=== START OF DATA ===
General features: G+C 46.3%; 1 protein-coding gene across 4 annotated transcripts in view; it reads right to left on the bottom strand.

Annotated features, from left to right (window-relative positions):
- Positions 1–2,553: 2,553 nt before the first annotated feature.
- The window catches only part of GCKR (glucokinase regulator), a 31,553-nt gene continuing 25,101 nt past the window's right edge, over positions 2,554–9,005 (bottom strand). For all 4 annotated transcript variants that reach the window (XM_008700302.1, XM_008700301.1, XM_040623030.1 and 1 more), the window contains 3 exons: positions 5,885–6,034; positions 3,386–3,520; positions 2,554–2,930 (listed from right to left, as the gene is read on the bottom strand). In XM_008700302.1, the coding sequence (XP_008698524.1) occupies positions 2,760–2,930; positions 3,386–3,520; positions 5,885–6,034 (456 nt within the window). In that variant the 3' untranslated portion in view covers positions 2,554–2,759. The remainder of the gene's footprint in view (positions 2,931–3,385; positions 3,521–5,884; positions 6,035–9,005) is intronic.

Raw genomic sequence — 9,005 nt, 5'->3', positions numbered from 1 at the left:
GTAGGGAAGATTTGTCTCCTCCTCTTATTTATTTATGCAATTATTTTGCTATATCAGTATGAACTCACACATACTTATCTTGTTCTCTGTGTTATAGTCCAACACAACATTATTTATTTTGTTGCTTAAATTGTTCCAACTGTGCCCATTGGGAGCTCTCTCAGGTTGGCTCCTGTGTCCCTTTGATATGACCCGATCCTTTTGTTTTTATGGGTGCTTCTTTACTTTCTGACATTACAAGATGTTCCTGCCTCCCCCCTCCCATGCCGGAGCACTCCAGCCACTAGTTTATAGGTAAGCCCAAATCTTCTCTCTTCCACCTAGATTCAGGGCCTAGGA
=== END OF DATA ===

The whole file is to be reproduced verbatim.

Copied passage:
General features: G+C 46.3%; 1 protein-coding gene across 4 annotated transcripts in view; it reads right to left on the bottom strand.

Annotated features, from left to right (window-relative positions):
- Positions 1–2,553: 2,553 nt before the first annotated feature.
- The window catches only part of GCKR (glucokinase regulator), a 31,553-nt gene continuing 25,101 nt past the window's right edge, over positions 2,554–9,005 (bottom strand). For all 4 annotated transcript variants that reach the window (XM_008700302.1, XM_008700301.1, XM_040623030.1 and 1 more), the window contains 3 exons: positions 5,885–6,034; positions 3,386–3,520; positions 2,554–2,930 (listed from right to left, as the gene is read on the bottom strand). In XM_008700302.1, the coding sequence (XP_008698524.1) occupies positions 2,760–2,930; positions 3,386–3,520; positions 5,885–6,034 (456 nt within the window). In that variant the 3' untranslated portion in view covers positions 2,554–2,759. The remainder of the gene's footprint in view (positions 2,931–3,385; positions 3,521–5,884; positions 6,035–9,005) is intronic.

Raw genomic sequence — 9,005 nt, 5'->3', positions numbered from 1 at the left:
GTAGGGAAGATTTGTCTCCTCCTCTTATTTATTTATGCAATTATTTTGCTATATCAGTATGAACTCACACATACTTATCTTGTTCTCTGTGTTATAGTCCAACACAACATTATTTATTTTGTTGCTTAAATTGTTCCAACTGTGCCCATTGGGAGCTCTCTCAGGTTGGCTCCTGTGTCCCTTTGATATGACCCGATCCTTTTGTTTTTATGGGTGCTTCTTTACTTTCTGACATTACAAGATGTTCCTGCCTCCCCCCTCCCATGCCGGAGCACTCCAGCCACTAGTTTATAGGTAAGCCCAAATCTTCTCTCTTCCACCTAGATTCAGGGCCTAGGA